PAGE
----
• PRAY FOR GOD’S WILL TO BE DONE

Many reading this learned the Lord’s Prayer at one point in their lives. “Thy kingdom come, they will be done, on earth as it is in heaven,” is Matthew 6:10. As believers pray about national elections, we should also make our own desires subservient to God’s ways and His will. Our heart’s longing should be for God’s purposes to come about in our cities, states, and nation.  Let’s pray that the U.S. would rturn from evil, and seek first the kingdom of God. Let’s pray that the election results would please God, and that He would see a change and release blessings and favor over our nation once again. Finally, let’s pray that God would be honored in the entire election process.  (More reading in Proverbs 8:15, 21:1, Daniel 4:25, and Romans 13)

CLOSING THOUGHT: Pray that as November 8 arrives, we would see candidates and a country more God-like in word, thought and deed.

 

NOTES/SOURCES

Some content excerpted David Butts “Election Prayer Guide” and the National Day of Prayer Task Force.  © 2014 Harvest Prayer Ministries, Prayer Connect magazine

https://www.getouttheprayer.com/pray-over-our-elections/

 

http://www.poynter.org/2013/about-this-blog/217393/


History, videos, and lesson plans on Presidential debates

September 17, 2016

A resolution. A constructive speech either in favor of or in opposition to the resolution. Evidence supporting contentions in the speech. Direct cross examination of each other. A clash on issues raised. Rebuttal and summary speeches.

All of these are standard fare for high school and college debaters. And nearly none of these will happen on Monday, September 26, when Hillary Clinton and Donald Trump meet at Hofstra University in New York for the first of four debates (three Presidential, one Vice Presidential) this fall. The 2016 Commission on Presidential Debates series will begin 56 years to the day after the first-ever televised Presidential debate between Richard Nixon and John Kennedy in 1960.

In fact, virtually all Presidential debates have lacked the elements that comprise a debate. Some news observers and even one of this year’s moderators, Chris Wallace of Fox News, are instead calling these events simultaneous news conferences.

Back in 1960, there were far fewer media choices. Seeing the major candidates standing toe to toe and responding to a reporter’s questions was fresh, new and exciting. About 70 million Americans tuned in on that September night in 1960, the largest audience ever to watch a televised event at the time.

Image result for kennedy nixon debate
Donald Hewitt of CBS, who produced that first debate, talked about its significance in an interview 40 years later for Joe Garner’s book Stay Tuned. “It was like Miss America. You picked the more attractive of the two men. That’s how Jack Kennedy beat Richard Nixon….,” Hewitt said. “Jack Kennedy making speeches is a bore. Jack Kennedy debating Richard Nixon is an event.”

Even more important, according to Hewitt, was the confluence of political leaders and television executives. The Nixon-Kennedy debates radically transformed the landscape of American politics. “In the middle of this thing, the politicians are looking at the television executives and thinking, those guys have a reach in everybody’s living room,” Hewitt explained. “The television executives are looking at the politicians and saying they are a source of unlimited advertising dollars. That a bottomless pit.”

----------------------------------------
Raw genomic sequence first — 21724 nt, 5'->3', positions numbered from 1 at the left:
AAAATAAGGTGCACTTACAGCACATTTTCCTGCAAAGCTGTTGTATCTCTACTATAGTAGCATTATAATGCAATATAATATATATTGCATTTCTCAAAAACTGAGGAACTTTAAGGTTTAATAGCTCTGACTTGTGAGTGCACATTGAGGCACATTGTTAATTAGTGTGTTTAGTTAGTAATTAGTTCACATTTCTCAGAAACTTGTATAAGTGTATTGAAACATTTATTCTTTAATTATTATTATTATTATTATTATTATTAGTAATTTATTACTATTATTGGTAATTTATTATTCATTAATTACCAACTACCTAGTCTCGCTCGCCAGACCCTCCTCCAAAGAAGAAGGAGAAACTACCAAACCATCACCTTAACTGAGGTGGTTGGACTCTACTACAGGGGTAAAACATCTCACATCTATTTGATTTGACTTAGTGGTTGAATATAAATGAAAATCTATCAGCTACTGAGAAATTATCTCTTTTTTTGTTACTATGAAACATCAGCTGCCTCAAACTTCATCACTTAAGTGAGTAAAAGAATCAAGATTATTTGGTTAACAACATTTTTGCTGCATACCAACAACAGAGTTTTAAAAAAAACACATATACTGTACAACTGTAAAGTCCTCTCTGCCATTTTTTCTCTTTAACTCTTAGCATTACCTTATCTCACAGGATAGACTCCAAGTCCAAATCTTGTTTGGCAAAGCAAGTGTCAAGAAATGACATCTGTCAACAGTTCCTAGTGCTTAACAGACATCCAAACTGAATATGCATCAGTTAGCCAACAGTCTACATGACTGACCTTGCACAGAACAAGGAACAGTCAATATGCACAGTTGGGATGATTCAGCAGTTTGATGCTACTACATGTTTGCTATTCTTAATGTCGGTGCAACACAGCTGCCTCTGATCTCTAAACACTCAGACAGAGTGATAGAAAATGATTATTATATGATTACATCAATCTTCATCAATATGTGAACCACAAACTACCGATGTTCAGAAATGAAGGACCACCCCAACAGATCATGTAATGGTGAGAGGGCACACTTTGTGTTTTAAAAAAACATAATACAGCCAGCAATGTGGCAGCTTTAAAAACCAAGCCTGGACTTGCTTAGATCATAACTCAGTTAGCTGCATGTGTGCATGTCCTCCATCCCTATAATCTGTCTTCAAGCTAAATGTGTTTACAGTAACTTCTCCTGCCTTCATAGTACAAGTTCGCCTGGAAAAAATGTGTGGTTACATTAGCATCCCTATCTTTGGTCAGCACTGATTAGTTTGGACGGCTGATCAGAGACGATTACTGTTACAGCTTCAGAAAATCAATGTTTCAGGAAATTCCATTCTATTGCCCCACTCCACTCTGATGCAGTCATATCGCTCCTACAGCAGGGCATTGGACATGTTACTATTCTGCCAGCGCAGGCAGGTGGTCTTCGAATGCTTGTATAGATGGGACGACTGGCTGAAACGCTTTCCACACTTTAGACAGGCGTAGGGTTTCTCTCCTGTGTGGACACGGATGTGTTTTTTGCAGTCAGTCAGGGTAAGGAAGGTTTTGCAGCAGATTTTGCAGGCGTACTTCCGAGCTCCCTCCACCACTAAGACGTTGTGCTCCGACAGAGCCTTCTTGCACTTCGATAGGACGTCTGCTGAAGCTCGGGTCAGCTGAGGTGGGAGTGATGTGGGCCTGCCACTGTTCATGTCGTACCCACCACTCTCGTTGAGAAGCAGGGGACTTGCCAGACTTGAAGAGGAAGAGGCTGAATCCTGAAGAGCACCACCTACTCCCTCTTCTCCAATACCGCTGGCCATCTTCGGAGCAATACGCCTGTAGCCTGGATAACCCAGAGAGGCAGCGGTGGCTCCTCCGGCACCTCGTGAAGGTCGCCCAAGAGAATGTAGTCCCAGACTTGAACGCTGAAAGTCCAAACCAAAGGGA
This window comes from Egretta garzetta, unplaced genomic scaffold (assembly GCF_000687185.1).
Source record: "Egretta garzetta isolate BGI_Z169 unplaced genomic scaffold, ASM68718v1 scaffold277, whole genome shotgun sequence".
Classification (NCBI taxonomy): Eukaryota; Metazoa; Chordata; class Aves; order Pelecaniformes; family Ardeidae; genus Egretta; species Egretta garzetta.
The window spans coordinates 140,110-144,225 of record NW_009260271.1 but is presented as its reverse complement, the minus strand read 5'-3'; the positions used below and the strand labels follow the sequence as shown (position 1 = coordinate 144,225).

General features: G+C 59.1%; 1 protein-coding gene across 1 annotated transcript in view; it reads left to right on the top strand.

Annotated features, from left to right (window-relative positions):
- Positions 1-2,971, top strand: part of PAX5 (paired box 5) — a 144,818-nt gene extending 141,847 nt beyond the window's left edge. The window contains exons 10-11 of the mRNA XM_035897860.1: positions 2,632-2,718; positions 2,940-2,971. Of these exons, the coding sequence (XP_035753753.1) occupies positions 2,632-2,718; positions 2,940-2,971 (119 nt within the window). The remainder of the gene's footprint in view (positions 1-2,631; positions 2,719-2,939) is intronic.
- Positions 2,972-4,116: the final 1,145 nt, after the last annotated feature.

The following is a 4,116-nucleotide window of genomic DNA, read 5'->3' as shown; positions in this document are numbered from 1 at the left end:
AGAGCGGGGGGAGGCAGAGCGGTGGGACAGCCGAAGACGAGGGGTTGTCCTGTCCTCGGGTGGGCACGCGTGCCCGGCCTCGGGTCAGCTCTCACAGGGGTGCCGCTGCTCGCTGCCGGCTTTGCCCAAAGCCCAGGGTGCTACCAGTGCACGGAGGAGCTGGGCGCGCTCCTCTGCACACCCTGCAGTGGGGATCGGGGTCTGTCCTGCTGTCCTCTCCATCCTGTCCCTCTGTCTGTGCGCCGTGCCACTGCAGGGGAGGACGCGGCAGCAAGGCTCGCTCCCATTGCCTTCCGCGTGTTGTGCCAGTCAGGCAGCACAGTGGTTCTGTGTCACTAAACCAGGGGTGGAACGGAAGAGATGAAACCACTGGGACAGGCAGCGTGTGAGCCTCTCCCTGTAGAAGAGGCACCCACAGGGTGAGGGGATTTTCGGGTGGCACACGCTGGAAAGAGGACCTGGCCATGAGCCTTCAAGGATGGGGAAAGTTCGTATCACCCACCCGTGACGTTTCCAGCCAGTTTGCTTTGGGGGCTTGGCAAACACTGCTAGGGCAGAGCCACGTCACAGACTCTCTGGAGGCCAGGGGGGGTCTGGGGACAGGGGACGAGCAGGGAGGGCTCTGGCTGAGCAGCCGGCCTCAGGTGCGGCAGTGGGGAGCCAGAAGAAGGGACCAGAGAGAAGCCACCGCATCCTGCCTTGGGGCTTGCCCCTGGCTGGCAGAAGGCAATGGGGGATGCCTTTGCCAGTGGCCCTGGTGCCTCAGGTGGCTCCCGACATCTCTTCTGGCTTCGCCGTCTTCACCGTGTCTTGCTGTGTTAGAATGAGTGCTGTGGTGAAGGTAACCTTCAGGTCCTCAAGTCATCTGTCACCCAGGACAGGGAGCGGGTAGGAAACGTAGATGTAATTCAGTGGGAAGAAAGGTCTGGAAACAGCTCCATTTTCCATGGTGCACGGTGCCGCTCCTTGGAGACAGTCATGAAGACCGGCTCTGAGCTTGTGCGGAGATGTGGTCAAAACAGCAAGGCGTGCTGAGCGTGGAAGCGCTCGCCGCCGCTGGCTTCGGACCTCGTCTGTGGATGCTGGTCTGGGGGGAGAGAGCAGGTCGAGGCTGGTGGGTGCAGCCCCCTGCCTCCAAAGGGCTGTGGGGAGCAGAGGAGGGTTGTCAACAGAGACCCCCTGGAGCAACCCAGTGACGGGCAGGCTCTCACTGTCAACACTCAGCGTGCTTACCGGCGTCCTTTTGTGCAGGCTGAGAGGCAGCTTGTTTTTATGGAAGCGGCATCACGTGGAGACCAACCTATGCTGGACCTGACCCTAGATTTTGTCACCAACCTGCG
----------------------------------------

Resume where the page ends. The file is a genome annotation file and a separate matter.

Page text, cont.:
“That night changed the face of American politics That was the night that television and politics eyed each other, flirted with each other, got engaged, and eventually got married,” Hewitt added. “And because of that you cannot hold office in the USA or even think of running for office unless you’ve got the money to buy television time. Politics in America is now a money game, and it all weaned off  the night of the first television debate.”

Hewitt was right. In the 2012 election cycle,  candidates for all federal offices in the U.S. spent seven billion dollars on campaign activities.  The plurality of those billions were devoted to purchasing television ads. Even with the rise of the internet and mobile media, TV is receiving the lion’s share of campaign dollars. Ask anyone living in a “battleground” state (such as Ohio) what commercials are running on television right now — they’ll tell you.

Here is a link to the video which accompanied the book “Stay Tuned” about the 1960 Presidential debates. You’ll see Walter Cronkite, Hewitt, and — of course — Nixon, Kennedy, and debate moderator Howard K. Smith.

https://www.youtube.com/watch?v=h1Zk9RiFRHw&noredirect=1

THE NEW NIXON: A notable outcome from first Presidential debates: Richard Nixon abhorred future one-on-one clashes with an opponent as a result of the 1960 election. When he re-entered the political realm and won the Republican Party’s nomination for President in 1968, he eschewed debates and instead produced live “made for television” events called Man in the Arena. Today we would call these programs part political advertisement, part infomercial, and part reality television. It was a precursor to another form of political TV which became quite common in the 21st century, the town hall meeting. Producing Man in the Arenawas a young television expert who had learned his craft with the Mike Douglas show, Roger Ailes.